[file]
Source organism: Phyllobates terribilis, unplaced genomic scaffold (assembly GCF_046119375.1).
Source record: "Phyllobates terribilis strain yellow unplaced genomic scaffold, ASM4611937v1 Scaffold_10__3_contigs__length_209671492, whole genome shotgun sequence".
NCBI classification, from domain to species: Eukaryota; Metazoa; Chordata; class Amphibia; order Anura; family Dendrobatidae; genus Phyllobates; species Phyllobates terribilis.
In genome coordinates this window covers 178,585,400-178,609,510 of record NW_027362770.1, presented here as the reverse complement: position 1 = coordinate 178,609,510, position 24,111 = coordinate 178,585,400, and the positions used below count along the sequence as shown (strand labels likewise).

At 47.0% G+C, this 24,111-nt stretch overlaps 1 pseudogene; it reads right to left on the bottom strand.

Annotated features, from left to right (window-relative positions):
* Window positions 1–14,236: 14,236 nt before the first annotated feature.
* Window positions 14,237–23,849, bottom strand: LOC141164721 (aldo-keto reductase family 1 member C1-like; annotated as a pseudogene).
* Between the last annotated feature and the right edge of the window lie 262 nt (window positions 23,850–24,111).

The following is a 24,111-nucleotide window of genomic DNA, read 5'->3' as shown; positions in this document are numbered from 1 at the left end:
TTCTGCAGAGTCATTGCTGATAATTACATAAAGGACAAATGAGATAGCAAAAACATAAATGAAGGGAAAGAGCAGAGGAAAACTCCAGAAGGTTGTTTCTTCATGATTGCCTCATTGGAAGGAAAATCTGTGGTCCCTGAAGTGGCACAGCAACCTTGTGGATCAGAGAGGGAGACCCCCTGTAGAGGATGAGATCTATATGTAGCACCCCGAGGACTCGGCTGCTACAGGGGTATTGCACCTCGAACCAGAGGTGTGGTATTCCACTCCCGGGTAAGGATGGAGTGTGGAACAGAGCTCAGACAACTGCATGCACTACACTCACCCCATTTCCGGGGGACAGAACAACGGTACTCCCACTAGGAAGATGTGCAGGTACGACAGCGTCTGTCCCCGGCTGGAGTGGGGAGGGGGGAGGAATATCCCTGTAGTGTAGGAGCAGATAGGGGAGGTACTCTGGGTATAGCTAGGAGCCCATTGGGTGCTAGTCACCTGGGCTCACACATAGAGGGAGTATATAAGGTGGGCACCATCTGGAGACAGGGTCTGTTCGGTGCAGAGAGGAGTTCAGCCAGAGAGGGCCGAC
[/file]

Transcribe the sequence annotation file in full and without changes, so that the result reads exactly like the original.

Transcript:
Source organism: Phyllobates terribilis, unplaced genomic scaffold (assembly GCF_046119375.1).
Source record: "Phyllobates terribilis strain yellow unplaced genomic scaffold, ASM4611937v1 Scaffold_10__3_contigs__length_209671492, whole genome shotgun sequence".
NCBI classification, from domain to species: Eukaryota; Metazoa; Chordata; class Amphibia; order Anura; family Dendrobatidae; genus Phyllobates; species Phyllobates terribilis.
In genome coordinates this window covers 178,585,400-178,609,510 of record NW_027362770.1, presented here as the reverse complement: position 1 = coordinate 178,609,510, position 24,111 = coordinate 178,585,400, and the positions used below count along the sequence as shown (strand labels likewise).

At 47.0% G+C, this 24,111-nt stretch overlaps 1 pseudogene; it reads right to left on the bottom strand.

Annotated features, from left to right (window-relative positions):
* Window positions 1–14,236: 14,236 nt before the first annotated feature.
* Window positions 14,237–23,849, bottom strand: LOC141164721 (aldo-keto reductase family 1 member C1-like; annotated as a pseudogene).
* Between the last annotated feature and the right edge of the window lie 262 nt (window positions 23,850–24,111).

The following is a 24,111-nucleotide window of genomic DNA, read 5'->3' as shown; positions in this document are numbered from 1 at the left end:
TTCTGCAGAGTCATTGCTGATAATTACATAAAGGACAAATGAGATAGCAAAAACATAAATGAAGGGAAAGAGCAGAGGAAAACTCCAGAAGGTTGTTTCTTCATGATTGCCTCATTGGAAGGAAAATCTGTGGTCCCTGAAGTGGCACAGCAACCTTGTGGATCAGAGAGGGAGACCCCCTGTAGAGGATGAGATCTATATGTAGCACCCCGAGGACTCGGCTGCTACAGGGGTATTGCACCTCGAACCAGAGGTGTGGTATTCCACTCCCGGGTAAGGATGGAGTGTGGAACAGAGCTCAGACAACTGCATGCACTACACTCACCCCATTTCCGGGGGACAGAACAACGGTACTCCCACTAGGAAGATGTGCAGGTACGACAGCGTCTGTCCCCGGCTGGAGTGGGGAGGGGGGAGGAATATCCCTGTAGTGTAGGAGCAGATAGGGGAGGTACTCTGGGTATAGCTAGGAGCCCATTGGGTGCTAGTCACCTGGGCTCACACATAGAGGGAGTATATAAGGTGGGCACCATCTGGAGACAGGGTCTGTTCGGTGCAGAGAGGAGTTCAGCCAGAGAGGGCCGAC